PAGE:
Revelstoke to Golden / Highway 1 - Canada
This highway saw the most deadly accidents in BC – 38 – between 2004 and 2013, making it the most deadly stretch of road in Canada. Why? Extreme weather conditions like snow and ice, and it’s only a two lane highway for the most part. According to a local towing company owner, “It’s a very unforgiving stretch of highway that really has zero tolerance.” And even if you’re paying attention and doing everything a good driver should, there’s no accounting for slippery conditions on a two lane road. Sometimes you spin out and sad things happen. Improvements are, however, in the works.
Pasubio - Italy
This road travels along such breathtaking scenery that sometimes people have gotten distracted and crashed. It’s so dangerous that Italy has decided to reserve parts of the road for walking only; however, biking is strictly prohibited due to the number of horrific deaths. It’s also known as the road of 52 tunnels (for the obvious reason), so if you’re at all claustrophobic, it’s probably the most terrifying road you can imagine. It’s like whatever or whoever made us, made all these amazing places, and then dared us to possibly die trying to see them.
Mount Vojak - Croatia
This road doesn’t mess around. There’s actually a sign that says, “Past this point, you go at your own risk.” It’s a road to the summit of Mount Vojak, and there’s a stone tower at the top built by mountain climbers in the early 1900’s. At some points, the ascent is 28.3%. Walking or hiking is recommended. I mean…they put up a sign and everything…
Keylong-Kishtwar Road - India
Keylong-Kishtwar Road is a crude, unpaved road with no safety features whatsoever cut into the side of a mountain. It may be more of a “trail” than an actual road, but we’re not sure how they define these things. Either way, it’s narrow and in bad condition. In many parts, the cliff above hangs over your head, and the sheer drop can cause vertigo if you look at it. Or remember it’s there. Image by Paul Ramsden.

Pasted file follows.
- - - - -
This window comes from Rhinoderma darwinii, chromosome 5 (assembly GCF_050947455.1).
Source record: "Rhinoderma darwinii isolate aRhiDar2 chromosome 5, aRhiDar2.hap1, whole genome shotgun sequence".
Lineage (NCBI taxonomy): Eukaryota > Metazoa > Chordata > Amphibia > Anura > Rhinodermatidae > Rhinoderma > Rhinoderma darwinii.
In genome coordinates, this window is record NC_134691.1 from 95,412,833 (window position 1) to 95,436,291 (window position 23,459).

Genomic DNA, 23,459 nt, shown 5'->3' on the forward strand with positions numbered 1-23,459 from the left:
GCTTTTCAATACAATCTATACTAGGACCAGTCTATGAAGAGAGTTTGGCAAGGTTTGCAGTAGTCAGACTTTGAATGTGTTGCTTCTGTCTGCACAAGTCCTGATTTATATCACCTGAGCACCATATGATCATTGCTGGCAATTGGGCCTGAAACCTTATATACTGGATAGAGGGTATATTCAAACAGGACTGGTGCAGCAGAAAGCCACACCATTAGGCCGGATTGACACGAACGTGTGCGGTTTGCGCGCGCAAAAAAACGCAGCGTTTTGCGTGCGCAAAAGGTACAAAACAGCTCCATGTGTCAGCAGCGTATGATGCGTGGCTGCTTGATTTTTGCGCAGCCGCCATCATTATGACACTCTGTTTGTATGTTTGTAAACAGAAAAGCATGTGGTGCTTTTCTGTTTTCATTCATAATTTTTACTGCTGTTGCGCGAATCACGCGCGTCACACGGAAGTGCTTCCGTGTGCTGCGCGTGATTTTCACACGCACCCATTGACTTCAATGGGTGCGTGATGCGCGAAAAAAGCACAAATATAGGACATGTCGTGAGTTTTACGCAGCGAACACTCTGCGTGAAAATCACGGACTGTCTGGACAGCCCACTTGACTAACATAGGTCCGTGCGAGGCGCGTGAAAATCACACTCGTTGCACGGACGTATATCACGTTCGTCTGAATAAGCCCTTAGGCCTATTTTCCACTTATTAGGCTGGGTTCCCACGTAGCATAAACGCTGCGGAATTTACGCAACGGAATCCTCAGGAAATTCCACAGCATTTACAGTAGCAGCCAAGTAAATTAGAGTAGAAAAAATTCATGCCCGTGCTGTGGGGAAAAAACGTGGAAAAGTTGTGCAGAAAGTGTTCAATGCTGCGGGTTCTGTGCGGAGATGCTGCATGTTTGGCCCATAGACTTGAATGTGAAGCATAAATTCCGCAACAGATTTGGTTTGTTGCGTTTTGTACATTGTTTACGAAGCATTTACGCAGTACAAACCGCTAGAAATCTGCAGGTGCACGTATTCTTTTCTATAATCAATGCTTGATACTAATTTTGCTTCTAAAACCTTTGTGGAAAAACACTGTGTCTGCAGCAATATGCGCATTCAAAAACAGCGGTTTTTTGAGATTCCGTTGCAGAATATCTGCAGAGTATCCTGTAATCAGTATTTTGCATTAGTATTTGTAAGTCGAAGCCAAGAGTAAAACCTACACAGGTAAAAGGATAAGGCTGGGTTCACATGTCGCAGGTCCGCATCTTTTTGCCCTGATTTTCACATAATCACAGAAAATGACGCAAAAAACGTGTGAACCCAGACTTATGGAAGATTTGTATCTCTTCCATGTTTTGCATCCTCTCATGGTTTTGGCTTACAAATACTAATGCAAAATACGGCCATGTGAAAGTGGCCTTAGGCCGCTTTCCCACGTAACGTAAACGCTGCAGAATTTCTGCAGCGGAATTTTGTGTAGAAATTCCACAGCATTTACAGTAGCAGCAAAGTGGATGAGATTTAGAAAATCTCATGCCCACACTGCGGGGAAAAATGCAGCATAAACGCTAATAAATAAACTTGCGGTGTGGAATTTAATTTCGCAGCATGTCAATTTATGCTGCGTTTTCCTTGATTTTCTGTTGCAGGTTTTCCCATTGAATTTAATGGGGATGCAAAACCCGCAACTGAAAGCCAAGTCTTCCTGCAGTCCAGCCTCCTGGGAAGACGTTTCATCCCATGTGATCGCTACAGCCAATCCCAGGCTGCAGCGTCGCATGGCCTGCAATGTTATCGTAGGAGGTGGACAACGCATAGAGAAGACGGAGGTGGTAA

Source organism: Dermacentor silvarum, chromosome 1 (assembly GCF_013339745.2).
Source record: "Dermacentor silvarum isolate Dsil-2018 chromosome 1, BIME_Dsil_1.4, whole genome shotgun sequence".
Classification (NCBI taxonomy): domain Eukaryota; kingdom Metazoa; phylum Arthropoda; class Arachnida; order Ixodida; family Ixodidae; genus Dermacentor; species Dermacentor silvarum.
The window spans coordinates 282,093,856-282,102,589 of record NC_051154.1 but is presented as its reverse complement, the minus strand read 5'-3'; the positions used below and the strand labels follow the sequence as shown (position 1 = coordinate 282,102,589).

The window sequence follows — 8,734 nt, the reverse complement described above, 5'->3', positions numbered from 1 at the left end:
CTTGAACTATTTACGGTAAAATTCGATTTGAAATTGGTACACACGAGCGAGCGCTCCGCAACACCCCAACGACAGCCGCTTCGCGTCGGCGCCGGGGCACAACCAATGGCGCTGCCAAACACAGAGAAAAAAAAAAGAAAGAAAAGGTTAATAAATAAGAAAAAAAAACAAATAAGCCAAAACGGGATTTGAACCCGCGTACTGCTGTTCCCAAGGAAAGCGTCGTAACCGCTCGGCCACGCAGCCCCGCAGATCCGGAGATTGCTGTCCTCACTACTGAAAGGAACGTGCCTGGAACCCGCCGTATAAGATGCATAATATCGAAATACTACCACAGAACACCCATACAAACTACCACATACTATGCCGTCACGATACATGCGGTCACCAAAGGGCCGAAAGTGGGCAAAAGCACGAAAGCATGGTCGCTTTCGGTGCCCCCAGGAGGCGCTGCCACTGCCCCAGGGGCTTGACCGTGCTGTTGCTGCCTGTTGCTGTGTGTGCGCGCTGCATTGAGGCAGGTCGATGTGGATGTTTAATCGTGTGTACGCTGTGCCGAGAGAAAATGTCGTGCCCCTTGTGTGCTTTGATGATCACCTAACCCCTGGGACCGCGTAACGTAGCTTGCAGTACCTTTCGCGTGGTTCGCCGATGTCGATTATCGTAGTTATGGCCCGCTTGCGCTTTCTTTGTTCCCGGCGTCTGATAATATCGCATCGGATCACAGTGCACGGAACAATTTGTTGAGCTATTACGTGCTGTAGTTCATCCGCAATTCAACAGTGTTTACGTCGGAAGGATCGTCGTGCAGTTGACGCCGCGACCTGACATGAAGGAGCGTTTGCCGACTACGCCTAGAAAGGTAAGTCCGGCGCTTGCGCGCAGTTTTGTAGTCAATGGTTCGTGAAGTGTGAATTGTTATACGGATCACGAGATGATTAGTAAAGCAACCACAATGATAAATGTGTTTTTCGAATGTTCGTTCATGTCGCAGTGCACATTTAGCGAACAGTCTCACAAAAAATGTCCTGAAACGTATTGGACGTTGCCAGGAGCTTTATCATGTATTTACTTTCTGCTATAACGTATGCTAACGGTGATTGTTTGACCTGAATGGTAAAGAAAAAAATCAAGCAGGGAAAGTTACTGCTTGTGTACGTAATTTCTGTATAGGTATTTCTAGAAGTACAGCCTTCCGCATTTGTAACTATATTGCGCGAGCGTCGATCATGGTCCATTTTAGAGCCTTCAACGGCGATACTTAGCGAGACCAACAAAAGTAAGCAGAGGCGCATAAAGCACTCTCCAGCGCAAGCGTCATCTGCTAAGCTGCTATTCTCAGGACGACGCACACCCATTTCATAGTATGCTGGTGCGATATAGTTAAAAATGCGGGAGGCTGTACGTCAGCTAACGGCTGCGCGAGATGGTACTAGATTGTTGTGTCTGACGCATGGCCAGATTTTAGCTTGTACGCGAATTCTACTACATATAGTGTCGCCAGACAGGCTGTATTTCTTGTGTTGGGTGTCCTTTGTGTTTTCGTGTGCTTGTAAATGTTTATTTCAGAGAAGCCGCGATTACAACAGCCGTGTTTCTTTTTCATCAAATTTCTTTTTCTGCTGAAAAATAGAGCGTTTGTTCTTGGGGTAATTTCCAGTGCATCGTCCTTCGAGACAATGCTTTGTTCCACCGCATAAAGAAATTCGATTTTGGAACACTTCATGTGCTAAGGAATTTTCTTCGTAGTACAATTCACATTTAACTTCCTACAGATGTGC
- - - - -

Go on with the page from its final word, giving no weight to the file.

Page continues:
Piste de Jaffar - Morocco
Cirque de Jaffar is a natural cirque (steep-sided hollow at the head of a valley or on a mountainside, formed by glacial erosion) and the road leading to it, Piste de Jaffar, is not for the faint of heart. This is another dangerous, sometimes poorly maintained (how do you maintain mountain roads? It’s a long, slow fight with a mountain) road that people gladly drive on, seeking out amazing views. If you go, hire an experienced driver who’s driven the road before. Photo by: Tore Kjeilen via LookLex
Trampolín del Diablo - Colombia
The name of this road is literally “The Devil’s Trampoline.” The road grows increasingly narrower the higher you go, with blind turns and two-way traffic. It’s frequently used by everyone from small cars to buses, and there’s fog and steep drop-offs to contend with. The payoff at the end is a charming town called La Laguna de la Cocha.
Bayburt Of Yolu-/D915 - Turkey
One side of this road is a mountain, one side is a drop hundreds of feet to your death, and nope, guardrails are not a thing here, but random rock slides and avalanches are. That seems to be the standard formula for terror of a mountain road, but this one includes 29 steep hairpin turns, a distinct lack of pavement, and portions where it’s so narrow that you can barely fit two cars (So if you’re in a truck..oops?), and it’s altitude – over 6,000 feet above sea level – means that snow can happen close to the road at anytime. This is a working road, meaning that locals use it frequently with every kind of transportation imaginable. D915 has been named more dangerous than Bolivia’s “Death Road.” Photo by Yusuf ipekçi
Other Photo credits: 24. Bahnfrend via wikimedia commons, 21. mstk east via flickr, 20. Max Pixel, 19. Florian Pépellin via wikimedia commons, 18. Przemyslaw “Blueshade” Idzkiewicz via wikimedia commons, 16. Nachoman-au via wikimedia commons, 15. Martina Nolte / , 14. Suleman.Akbar.ali via wikimedia commons, 12. JamieS93 via wikimedia commons, 11. Agencia CNT de Noticias via flickr, 9. Doug Kerr via flickr, 8. Yellow531 via wikimedia commons, 6. Beren023 via wikimedia commons, 2. SauerkrautTofuwurst via youtube (photo used with permission)